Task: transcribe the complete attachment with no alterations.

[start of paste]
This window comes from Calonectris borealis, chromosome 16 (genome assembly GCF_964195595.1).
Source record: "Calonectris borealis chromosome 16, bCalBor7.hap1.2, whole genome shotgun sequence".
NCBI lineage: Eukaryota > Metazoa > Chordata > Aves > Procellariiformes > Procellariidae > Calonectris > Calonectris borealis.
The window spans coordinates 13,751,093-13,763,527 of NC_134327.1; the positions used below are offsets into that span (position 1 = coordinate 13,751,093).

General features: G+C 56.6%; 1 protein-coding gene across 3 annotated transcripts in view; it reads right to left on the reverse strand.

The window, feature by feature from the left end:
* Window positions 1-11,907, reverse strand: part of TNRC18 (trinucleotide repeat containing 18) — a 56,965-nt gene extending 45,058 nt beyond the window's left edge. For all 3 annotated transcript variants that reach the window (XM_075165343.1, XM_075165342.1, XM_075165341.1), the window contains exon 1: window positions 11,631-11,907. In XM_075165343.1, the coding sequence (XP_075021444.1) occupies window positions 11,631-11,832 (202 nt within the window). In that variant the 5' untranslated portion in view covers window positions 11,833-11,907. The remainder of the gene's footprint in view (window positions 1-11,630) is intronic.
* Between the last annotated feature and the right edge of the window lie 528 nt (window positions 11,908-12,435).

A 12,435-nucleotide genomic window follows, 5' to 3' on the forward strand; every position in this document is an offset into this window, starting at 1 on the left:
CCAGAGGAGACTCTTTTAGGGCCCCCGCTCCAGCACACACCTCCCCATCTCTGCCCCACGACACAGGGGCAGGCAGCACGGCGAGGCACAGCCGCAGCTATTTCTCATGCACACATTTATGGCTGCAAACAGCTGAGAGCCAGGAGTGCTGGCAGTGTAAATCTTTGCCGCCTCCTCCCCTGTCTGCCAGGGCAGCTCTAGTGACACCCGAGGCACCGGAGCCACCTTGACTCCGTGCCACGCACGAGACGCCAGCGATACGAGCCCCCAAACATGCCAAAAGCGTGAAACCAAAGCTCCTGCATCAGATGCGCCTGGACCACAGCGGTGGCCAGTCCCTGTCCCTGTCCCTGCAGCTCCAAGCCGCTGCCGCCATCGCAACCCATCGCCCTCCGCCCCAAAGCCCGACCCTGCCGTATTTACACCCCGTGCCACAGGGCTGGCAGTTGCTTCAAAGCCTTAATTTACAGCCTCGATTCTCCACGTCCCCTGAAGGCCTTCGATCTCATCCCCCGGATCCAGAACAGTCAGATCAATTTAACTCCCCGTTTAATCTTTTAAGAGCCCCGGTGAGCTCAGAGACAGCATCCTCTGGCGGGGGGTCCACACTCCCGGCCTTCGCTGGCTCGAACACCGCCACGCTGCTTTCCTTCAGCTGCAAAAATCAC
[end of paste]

This window comes from Calonectris borealis, chromosome 16 (genome assembly GCF_964195595.1).
Source record: "Calonectris borealis chromosome 16, bCalBor7.hap1.2, whole genome shotgun sequence".
NCBI lineage: Eukaryota > Metazoa > Chordata > Aves > Procellariiformes > Procellariidae > Calonectris > Calonectris borealis.
The window spans coordinates 13,751,093-13,763,527 of NC_134327.1; the positions used below are offsets into that span (position 1 = coordinate 13,751,093).

General features: G+C 56.6%; 1 protein-coding gene across 3 annotated transcripts in view; it reads right to left on the reverse strand.

The window, feature by feature from the left end:
* Window positions 1-11,907, reverse strand: part of TNRC18 (trinucleotide repeat containing 18) — a 56,965-nt gene extending 45,058 nt beyond the window's left edge. For all 3 annotated transcript variants that reach the window (XM_075165343.1, XM_075165342.1, XM_075165341.1), the window contains exon 1: window positions 11,631-11,907. In XM_075165343.1, the coding sequence (XP_075021444.1) occupies window positions 11,631-11,832 (202 nt within the window). In that variant the 5' untranslated portion in view covers window positions 11,833-11,907. The remainder of the gene's footprint in view (window positions 1-11,630) is intronic.
* Between the last annotated feature and the right edge of the window lie 528 nt (window positions 11,908-12,435).

A 12,435-nucleotide genomic window follows, 5' to 3' on the forward strand; every position in this document is an offset into this window, starting at 1 on the left:
CCAGAGGAGACTCTTTTAGGGCCCCCGCTCCAGCACACACCTCCCCATCTCTGCCCCACGACACAGGGGCAGGCAGCACGGCGAGGCACAGCCGCAGCTATTTCTCATGCACACATTTATGGCTGCAAACAGCTGAGAGCCAGGAGTGCTGGCAGTGTAAATCTTTGCCGCCTCCTCCCCTGTCTGCCAGGGCAGCTCTAGTGACACCCGAGGCACCGGAGCCACCTTGACTCCGTGCCACGCACGAGACGCCAGCGATACGAGCCCCCAAACATGCCAAAAGCGTGAAACCAAAGCTCCTGCATCAGATGCGCCTGGACCACAGCGGTGGCCAGTCCCTGTCCCTGTCCCTGCAGCTCCAAGCCGCTGCCGCCATCGCAACCCATCGCCCTCCGCCCCAAAGCCCGACCCTGCCGTATTTACACCCCGTGCCACAGGGCTGGCAGTTGCTTCAAAGCCTTAATTTACAGCCTCGATTCTCCACGTCCCCTGAAGGCCTTCGATCTCATCCCCCGGATCCAGAACAGTCAGATCAATTTAACTCCCCGTTTAATCTTTTAAGAGCCCCGGTGAGCTCAGAGACAGCATCCTCTGGCGGGGGGTCCACACTCCCGGCCTTCGCTGGCTCGAACACCGCCACGCTGCTTTCCTTCAGCTGCAAAAATCAC